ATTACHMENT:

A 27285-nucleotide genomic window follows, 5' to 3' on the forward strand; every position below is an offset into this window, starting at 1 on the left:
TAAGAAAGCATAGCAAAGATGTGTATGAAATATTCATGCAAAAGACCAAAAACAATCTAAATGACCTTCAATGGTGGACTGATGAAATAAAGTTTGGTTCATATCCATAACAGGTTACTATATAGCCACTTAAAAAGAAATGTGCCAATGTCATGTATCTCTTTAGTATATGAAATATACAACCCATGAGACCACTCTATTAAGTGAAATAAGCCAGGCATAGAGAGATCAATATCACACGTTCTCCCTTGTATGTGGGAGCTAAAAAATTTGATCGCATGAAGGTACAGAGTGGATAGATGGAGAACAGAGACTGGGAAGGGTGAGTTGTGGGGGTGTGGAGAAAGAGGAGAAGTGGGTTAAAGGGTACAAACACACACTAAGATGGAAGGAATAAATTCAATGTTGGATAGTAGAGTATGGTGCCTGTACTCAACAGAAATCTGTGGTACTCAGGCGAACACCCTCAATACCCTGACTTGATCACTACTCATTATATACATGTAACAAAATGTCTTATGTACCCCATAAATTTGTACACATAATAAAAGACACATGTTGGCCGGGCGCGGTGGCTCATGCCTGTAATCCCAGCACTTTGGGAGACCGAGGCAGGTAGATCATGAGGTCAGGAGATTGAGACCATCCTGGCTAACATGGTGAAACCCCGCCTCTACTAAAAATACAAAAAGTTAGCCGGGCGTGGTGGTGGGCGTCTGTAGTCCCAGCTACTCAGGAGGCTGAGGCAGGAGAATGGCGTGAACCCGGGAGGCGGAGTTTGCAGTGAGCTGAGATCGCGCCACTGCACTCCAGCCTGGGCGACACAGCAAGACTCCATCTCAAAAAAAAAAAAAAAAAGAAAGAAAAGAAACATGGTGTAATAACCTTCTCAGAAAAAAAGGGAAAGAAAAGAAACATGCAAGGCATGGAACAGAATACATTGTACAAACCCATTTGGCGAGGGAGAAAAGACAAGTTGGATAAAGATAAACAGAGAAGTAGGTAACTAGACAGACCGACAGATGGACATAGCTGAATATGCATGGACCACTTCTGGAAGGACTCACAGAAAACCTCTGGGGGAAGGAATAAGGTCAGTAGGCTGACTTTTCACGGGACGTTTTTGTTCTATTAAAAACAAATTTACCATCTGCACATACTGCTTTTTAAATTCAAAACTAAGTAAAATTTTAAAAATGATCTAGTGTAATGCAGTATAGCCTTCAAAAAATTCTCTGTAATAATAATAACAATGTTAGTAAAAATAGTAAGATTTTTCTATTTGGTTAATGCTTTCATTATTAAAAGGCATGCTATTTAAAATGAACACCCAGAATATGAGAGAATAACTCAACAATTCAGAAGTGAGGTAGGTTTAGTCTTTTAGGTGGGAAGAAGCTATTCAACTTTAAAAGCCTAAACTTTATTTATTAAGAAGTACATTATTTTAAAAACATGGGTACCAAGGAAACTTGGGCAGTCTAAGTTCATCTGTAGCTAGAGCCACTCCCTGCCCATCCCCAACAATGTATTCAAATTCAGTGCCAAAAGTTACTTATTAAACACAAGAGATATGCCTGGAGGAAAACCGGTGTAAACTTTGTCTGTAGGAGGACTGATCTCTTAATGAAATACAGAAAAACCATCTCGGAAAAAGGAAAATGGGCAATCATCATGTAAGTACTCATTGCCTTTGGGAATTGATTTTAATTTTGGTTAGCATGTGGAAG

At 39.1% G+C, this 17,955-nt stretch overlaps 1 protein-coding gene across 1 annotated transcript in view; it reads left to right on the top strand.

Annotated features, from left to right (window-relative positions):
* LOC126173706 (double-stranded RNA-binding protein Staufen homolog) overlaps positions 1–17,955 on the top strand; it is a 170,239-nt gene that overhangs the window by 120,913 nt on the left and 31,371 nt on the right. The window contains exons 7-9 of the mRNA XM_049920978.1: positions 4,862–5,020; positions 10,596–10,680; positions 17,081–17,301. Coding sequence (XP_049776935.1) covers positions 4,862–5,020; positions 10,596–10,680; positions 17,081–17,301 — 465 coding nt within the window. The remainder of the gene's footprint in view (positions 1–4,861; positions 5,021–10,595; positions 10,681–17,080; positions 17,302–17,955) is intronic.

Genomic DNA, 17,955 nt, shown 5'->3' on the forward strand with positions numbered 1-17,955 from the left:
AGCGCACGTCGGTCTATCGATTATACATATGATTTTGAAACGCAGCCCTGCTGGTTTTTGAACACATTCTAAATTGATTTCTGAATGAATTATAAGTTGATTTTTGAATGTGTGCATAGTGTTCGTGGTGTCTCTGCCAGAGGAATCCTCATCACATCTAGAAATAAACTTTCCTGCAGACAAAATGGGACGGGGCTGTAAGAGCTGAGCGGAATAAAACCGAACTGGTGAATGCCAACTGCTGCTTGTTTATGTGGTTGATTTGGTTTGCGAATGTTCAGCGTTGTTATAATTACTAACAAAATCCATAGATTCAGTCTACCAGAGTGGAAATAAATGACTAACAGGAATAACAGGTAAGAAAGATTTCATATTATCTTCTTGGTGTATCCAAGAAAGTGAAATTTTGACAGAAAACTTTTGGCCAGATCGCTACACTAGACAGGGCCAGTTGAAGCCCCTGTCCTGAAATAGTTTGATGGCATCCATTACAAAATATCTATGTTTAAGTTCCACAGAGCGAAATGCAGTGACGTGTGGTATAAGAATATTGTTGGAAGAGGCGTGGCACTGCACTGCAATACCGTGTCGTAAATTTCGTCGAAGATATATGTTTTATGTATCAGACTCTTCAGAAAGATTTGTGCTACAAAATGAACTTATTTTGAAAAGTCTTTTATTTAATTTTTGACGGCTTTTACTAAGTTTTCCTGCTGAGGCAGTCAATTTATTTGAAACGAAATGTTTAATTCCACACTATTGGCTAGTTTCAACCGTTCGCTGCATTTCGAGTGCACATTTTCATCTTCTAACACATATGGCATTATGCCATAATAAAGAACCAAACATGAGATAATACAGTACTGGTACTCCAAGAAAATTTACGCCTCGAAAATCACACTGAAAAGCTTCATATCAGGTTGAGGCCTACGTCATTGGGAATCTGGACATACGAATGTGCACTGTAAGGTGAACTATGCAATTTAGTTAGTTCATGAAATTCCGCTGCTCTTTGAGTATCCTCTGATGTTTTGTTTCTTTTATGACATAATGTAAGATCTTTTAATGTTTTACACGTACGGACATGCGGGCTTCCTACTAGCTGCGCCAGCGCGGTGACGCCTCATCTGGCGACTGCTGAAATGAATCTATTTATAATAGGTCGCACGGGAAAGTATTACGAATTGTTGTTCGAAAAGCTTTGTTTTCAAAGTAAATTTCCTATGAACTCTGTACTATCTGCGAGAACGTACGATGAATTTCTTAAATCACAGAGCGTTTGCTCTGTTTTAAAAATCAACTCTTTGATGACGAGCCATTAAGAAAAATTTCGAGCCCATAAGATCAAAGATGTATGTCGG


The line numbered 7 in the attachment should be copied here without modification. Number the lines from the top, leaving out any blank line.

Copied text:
AGCGCACGTCGGTCTATCGATTATACATATGATTTTGAAACGCAGCCCTGCTGGTTTTTGAACACATTCTAAATTGATTTCTGAATGAATTATAAGTTGATTTTTGAATGTGTGCATAGTGTTCGTGGTGTCTCTGCCAGAGGAATCCTCATCACATCTAGAAATAAACTTTCCTGCAGACAAAATGGGACGGGGCTGTAAGAGCTGAGCGGAATAAAACCGAACTGGTGAATGCCAACTGCTGCTTGTTTATGTGGTTGATTTGGTTTGCGAATGTTCAGCGTTGTTATAATTACTAACAAAATCCATAGATTCAGTCTACCAGAGTGGAAATAAATGACTAACAGGAATAACAGGTAAGAAAGATTTCATATTATCTTCTTGGTGTATCCAAGAAAGTGAAATTTTGACAGAAAACTTTTGGCCAGATCGCTACACTAGACAGGGCCAGTTGAAGCCCCTGTCCTGAAATAGTTTGATGGCATCCATTACAAAATATCTATGTTTAAGTTCCACAGAGCGAAATGCAGTGACGTGTGGTATAAGAATATTGTTGGAAGAGGCGTGGCACTGCACTGCAATACCGTGTCGTAAATTTCGTCGAAGATATATGTTTTATGTATCAGACTCTTCAGAAAGATTTGTGCTACAAAATGAACTTATTTTGAAAAGTCTTTTATTTAATTTTTGACGGCTTTTACTAAGTTTTCCTGCTGAGGCAGTCAATTTATTTGAAACGAAATGTTTAATTCCACACTATTGGCTAGTTTCAACCGTTCGCTGCATTTCGAGTGCACATTTTCATCTTCTAACACATATGGCATTATGCCATAATAAAGAACCAAACATGAGATAATACAGTACTGGTACTCCAAGAAAATTTACGCCTCGAAAATCACACTGAAAAGCTTCATATCAGGTTGAGGCCTACGTCATTGGGAATCTGGACATACGAATGTGCACTGTAAGGTGAACTATGCAATTTAGTTAGTTCATGAAATTCCGCTGCTCTTTGAGTATCCTCTGATGTTTTGTTTCTTTTATGACATAATGTAAGATCTTTTAATGTTTTACACGTACGGACATGCGGGCTTCCTACTAGCTGCGCCAGCGCGGTGACGCCTCATCTGGCGACTGCTGAAATGAATCTATTTATAATAGGTCGCACGGGAAAGTATTACGAATTGTTGTTCGAAAAGCTTTGTTTTCAAAGTAAATTTCCTATGAACTCTGTACTATCTGCGAGAACGTACGATGAATTTCTTAAATCACAGAGCGTTTGCTCTGTTTTAAAAATCAACTCTTTGATGACGAGCCATTAAGAAAAATTTCGAGCCCATAAGATCAAAGATGTATGTCGG